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A few random thoughts on Apple’s China mess:

  • I’m somewhat sympathetic to Apple.

Apple is a very powerful company, but China is the second largest economy in the world. Apple is a multinational company with hundreds of billions of dollars with revenue; I’m not convinced that it’s not reasonable to compare their behavior to the behavior of countries with a similar GDP. And it seems like it’s reasonable to give smaller countries a break when dealing with much larger countries on realpolitik concerns?

I dunno; maybe that comparison is ridiculous (companies aren’t countries!), or maybe the answer is that Apple is too large and too multinational. Though the multinational thing isn’t entirely the issue—Cook has come under fire for his interactions with Trump, too…

  • I could see that opinion changing fast.

I’m really scared of what’s going on in Xinjiang, and of China’s increasing surveillance state. And it’s not like that behavior is a one-off, either: I was just reading the Dalai Lama’s autobiography, and what happened in Tibet was awful. So I can imagine international opinion going bad really quickly. (Though who knows, we seem to have a pretty high tolerance for governments doing really bad things.)

  • It’s a hard tightrope to walk, and Apple might be falling off.

So far Apple’s been able to say “we’re just following the law”, while pushing back in various places about laws or proposed that they think are bad (most notably around encryption in the United States). But, with HKmaps, it’s not at all clear that what they were doing was required by law; and it’s also not at all clear to me that China isn’t going to make their laws quite a bit more strict, especially around encryption.

We’ve seen examples over the last couple of years of people trying to do their best while working with Trump, and coming out looking really badly; I feel like the same thing is starting to be apply to interactions with China as well.

  • Manufacturing is a real problem.

If Apple stops selling in China, that’s not going to help their stock, but whatever. (And I say that as somebody who has a decent amount of Apple stock!) But if they stop being able to manufacture in China, then that’s much worse for the company. (And, more selfishly, for my ability to buy a nice new phone.)

I would have to think that this is Tim Cook’s number one worry? (I don’t know what the other candidates would be.) And I assume that we’ll see more assembly (and hopefully other parts of the supply chain) moved to other countries, and that Apple and Hon Hai have had talks about contingency plans…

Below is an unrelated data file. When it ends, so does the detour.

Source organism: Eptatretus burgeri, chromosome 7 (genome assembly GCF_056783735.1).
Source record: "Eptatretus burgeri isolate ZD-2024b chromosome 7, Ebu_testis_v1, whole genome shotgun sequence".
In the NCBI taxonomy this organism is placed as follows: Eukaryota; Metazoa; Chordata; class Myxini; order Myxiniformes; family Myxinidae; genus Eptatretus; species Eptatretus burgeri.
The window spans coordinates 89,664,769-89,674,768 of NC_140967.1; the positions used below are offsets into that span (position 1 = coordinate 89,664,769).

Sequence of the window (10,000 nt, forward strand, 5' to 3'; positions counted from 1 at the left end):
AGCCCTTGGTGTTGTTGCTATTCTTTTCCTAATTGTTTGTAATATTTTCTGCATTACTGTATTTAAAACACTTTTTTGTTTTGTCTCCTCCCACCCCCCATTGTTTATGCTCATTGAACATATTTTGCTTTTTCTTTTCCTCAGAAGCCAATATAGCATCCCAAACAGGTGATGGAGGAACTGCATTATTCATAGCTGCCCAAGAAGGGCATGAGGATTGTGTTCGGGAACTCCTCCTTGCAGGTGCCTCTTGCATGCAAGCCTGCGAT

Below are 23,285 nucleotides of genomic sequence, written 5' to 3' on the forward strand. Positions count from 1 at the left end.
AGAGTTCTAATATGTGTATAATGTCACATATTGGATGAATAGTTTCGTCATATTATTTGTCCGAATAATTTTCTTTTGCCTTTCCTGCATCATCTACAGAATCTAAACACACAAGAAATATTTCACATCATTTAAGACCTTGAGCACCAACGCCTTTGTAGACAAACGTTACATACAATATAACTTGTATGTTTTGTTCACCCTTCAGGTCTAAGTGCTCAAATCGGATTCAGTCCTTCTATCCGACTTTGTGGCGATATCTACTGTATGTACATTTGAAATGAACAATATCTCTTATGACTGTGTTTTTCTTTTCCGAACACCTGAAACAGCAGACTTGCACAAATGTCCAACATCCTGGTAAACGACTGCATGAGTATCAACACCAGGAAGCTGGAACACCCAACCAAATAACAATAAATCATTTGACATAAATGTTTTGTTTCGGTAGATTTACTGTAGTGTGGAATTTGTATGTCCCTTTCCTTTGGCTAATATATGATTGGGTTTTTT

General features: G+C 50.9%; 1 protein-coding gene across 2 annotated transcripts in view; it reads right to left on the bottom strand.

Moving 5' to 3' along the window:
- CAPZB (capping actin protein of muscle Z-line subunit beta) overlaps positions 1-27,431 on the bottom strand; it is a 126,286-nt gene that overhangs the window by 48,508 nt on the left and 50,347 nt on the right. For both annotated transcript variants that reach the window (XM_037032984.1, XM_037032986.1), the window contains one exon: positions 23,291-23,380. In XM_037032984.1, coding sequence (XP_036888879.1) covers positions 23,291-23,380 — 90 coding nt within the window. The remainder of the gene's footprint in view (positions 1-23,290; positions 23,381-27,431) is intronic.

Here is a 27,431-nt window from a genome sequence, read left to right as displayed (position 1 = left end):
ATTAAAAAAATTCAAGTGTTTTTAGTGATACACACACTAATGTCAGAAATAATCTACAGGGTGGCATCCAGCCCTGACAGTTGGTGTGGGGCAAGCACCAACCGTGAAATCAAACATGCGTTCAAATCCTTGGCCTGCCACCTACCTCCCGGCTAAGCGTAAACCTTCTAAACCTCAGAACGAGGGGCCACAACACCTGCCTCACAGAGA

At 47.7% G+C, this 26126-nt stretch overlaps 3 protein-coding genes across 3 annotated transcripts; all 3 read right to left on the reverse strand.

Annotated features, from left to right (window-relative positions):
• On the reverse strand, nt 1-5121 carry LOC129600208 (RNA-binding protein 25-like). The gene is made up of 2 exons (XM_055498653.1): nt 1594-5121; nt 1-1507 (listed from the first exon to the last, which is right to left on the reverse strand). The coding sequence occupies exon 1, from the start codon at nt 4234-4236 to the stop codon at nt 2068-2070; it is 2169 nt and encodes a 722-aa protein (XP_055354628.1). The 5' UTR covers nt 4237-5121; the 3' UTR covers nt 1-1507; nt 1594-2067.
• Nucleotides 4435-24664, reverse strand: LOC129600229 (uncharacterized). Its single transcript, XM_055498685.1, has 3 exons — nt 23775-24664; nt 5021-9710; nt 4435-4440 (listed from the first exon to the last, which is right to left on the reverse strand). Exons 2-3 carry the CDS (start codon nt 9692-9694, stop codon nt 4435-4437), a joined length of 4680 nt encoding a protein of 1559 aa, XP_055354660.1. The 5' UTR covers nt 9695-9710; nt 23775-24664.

(Hmm, maybe this points out that I actually shouldn’t own stock in the company: I feel like I understand most of their business concerns well enough to be be able to guess at the future within my risk tolerance, but geopolitical concerns are a different matter, at least these days.)

  • The App Store makes app permissions a false dichotomy.

The question “should HKmaps be allowed in the App Store?” is only a crucial one because that’s the only way to get the app on your iPhone. But that’s bad: iOS is arguably the most valuable computing platform in the world, Apple shouldn’t have monopoly control over what runs on it!

I’m sympathetic to some of Apple’s reasons here: security is super important, I don’t want to have to worry about software running on my phone. But that’s not the only reason why Apple puts restrictions on the App Store: they restrict based on content, not just security. I think it’s fine for a store that’s curated along non-security criteria to be one of the options, but it’s wrong for it to be the only option. (Going back to my Apple-as-country analogy, they’re not big on free speech!)

So, for non-China-related reasons, Apple should loosen up the App Store. I’m actually not sure if that would make a meaningful dent in China-related app restriction: maybe the right solution is for Apple to allow opt-in for arbitrary app installs, in which case it would, but maybe the right solution outside of a China context is for Apple to allow opt-in for app installs that pass some security screening, and if they do that, then that opens the door for legal concerns to be part of the screening.

But, until Apple at least tries that route, then it’s hard for me to take their moral concerns around app installs in China all that seriously…

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